Little Cressingham (Fairstead Lane) mid-late p.m.

It is hard to believe that within 4 weeks from now, the first summer visitors will be arriving back in the Brecks in order to breed, or to make their passage through the area to their northern summering grounds.  I say this as today the visit to Fairstead Lane seemed quiet, the visibility was good, but the light was very poor with a very grey feel, and it remains quite raw at the moment.
With the promise of a much milder weekend ahead, thoughts of song and territory defence in readiness for the forthcoming breeding season are in the mind.
It is true of course that territory defence occurs not long after the end of the previous autumn/first winter period, it just goes unnoticed for much of the time.

The walk along Fairstead Lane this afternoon initially produced a flock of some 50+ Linnets and a number of Lapwings on the land west of Watton Brook.
I heard a couple of calling Common Buzzards, I then saw one of these birds flying fast and purposefully towards another, it then peeled off having driven what I suspect was an intruder in its territory.  I have seen Common Buzzards in previous years collecting nesting materials about this time, therefore, this behaviour would indicate defence of its chosen territory.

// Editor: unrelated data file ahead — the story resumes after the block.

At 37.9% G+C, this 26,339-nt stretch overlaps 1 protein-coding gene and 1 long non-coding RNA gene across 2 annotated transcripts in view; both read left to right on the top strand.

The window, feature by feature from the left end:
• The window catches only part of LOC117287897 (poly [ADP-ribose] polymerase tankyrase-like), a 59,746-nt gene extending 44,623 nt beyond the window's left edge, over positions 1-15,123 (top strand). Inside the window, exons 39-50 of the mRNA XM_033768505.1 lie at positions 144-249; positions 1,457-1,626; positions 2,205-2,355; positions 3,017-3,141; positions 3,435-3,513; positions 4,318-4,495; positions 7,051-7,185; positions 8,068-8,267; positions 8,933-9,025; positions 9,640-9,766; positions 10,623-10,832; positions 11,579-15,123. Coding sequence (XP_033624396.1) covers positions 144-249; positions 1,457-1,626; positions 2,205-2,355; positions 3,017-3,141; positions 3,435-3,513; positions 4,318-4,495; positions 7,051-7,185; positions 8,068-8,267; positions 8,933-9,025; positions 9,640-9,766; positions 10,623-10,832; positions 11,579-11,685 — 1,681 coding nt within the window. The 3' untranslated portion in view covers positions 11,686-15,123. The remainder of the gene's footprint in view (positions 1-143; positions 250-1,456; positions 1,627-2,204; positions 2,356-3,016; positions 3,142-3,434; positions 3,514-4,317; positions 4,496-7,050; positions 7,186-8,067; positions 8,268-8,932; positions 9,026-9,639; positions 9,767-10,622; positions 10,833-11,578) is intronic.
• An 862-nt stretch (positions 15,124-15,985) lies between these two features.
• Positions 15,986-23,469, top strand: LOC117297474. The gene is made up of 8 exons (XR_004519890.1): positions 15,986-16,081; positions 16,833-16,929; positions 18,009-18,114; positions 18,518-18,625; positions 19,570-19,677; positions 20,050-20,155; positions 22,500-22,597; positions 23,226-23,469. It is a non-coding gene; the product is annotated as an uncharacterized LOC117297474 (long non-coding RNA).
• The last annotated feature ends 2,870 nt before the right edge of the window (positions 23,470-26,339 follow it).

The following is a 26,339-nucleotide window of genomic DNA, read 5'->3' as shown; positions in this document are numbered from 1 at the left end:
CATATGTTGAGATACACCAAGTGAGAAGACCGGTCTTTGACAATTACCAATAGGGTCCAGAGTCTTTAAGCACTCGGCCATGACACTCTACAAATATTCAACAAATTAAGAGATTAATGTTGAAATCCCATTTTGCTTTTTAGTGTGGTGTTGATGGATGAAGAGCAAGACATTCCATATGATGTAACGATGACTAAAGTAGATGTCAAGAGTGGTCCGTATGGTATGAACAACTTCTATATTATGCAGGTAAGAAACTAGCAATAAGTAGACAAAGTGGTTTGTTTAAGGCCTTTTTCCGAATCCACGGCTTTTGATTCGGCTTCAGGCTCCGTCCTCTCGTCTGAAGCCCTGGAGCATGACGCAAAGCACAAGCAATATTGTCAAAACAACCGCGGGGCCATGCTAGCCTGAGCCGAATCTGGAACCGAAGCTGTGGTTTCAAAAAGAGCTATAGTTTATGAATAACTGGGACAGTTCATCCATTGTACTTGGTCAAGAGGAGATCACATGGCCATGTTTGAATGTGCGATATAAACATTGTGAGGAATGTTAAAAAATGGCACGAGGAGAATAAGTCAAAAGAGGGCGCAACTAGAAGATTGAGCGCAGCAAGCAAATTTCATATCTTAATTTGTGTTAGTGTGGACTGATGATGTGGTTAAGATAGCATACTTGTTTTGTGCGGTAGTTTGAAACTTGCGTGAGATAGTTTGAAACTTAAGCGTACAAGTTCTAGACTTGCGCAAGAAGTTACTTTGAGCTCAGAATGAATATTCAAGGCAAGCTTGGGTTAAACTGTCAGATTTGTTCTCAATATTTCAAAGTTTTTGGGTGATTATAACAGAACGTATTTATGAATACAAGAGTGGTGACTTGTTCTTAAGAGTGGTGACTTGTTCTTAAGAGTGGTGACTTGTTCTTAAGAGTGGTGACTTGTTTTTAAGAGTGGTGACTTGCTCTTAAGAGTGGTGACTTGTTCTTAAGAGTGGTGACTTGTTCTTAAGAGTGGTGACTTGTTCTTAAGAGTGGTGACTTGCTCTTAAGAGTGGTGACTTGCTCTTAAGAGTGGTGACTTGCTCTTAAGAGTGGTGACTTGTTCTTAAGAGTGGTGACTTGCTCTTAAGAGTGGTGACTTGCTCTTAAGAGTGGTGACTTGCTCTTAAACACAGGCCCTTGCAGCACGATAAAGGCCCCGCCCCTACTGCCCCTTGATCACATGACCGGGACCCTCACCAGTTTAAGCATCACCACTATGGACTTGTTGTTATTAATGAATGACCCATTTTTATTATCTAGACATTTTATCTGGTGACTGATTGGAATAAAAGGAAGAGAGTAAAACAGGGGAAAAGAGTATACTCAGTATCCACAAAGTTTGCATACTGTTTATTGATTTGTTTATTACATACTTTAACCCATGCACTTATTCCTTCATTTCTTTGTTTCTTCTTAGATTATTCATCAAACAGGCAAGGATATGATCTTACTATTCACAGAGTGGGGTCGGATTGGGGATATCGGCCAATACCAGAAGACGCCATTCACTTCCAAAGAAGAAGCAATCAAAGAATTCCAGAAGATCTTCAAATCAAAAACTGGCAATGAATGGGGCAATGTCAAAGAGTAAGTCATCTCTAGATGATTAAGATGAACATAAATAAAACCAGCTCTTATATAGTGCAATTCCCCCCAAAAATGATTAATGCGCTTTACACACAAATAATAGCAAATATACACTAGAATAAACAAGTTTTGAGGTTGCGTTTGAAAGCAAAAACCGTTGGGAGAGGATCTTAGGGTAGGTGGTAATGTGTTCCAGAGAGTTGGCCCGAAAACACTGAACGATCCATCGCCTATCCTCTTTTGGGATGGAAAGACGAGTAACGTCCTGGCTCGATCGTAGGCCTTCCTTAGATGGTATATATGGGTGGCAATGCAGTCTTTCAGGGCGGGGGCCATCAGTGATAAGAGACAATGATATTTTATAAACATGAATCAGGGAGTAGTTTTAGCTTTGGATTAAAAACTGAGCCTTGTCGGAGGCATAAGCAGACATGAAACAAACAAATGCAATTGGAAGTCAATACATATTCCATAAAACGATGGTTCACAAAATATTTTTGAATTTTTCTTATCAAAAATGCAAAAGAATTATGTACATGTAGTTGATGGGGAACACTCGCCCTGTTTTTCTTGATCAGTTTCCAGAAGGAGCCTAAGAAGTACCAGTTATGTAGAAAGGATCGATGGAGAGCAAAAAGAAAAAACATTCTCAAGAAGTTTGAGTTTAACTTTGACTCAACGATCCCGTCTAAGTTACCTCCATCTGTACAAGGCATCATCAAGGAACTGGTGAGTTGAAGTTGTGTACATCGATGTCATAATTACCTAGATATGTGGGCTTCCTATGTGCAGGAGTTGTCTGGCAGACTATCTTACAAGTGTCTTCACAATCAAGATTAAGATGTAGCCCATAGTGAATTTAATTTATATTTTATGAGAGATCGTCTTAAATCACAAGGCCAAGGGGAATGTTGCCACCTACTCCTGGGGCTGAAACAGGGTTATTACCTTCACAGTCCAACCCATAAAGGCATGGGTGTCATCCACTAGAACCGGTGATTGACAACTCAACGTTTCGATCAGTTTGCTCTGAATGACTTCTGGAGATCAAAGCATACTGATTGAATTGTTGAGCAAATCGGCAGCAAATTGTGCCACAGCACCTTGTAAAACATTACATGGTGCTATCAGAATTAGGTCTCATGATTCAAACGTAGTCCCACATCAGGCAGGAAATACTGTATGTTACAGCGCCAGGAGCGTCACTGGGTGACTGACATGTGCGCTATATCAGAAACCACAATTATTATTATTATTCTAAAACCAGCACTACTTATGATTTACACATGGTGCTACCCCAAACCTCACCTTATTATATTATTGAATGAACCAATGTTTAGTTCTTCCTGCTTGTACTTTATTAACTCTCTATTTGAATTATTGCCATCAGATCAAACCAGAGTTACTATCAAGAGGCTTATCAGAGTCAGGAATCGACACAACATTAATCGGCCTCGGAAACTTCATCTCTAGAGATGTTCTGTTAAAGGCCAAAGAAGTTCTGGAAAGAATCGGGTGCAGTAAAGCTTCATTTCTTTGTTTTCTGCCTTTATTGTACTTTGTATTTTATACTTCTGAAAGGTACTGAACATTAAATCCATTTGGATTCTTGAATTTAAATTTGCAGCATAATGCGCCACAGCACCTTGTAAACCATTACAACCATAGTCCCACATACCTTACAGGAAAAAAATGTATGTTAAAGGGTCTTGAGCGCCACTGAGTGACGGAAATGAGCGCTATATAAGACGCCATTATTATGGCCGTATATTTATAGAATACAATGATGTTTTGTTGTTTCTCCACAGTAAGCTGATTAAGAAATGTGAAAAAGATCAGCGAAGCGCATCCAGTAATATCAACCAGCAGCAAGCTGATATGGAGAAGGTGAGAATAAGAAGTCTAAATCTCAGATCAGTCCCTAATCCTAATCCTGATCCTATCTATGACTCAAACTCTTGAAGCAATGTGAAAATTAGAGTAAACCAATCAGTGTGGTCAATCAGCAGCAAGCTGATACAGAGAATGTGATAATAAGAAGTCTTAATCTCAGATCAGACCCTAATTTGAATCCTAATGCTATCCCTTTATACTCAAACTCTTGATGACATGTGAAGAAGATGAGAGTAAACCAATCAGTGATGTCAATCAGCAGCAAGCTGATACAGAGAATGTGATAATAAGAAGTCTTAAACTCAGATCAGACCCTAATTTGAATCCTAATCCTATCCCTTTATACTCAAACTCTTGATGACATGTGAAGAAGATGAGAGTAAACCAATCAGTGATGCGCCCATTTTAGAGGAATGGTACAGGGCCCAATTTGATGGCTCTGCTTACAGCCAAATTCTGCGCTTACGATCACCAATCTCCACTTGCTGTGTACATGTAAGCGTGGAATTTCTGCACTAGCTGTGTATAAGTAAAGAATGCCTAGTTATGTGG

To the distant south, I saw a very large flock of Crow species heading slowly east, these were undoubtedly were making for their roost site.
The walk back along Fairstead Lane produced the odd Thrush species, however, back at the field west of Watton Brook and Shorten's Covert, several Fieldfare and Starlings were feeding on the land.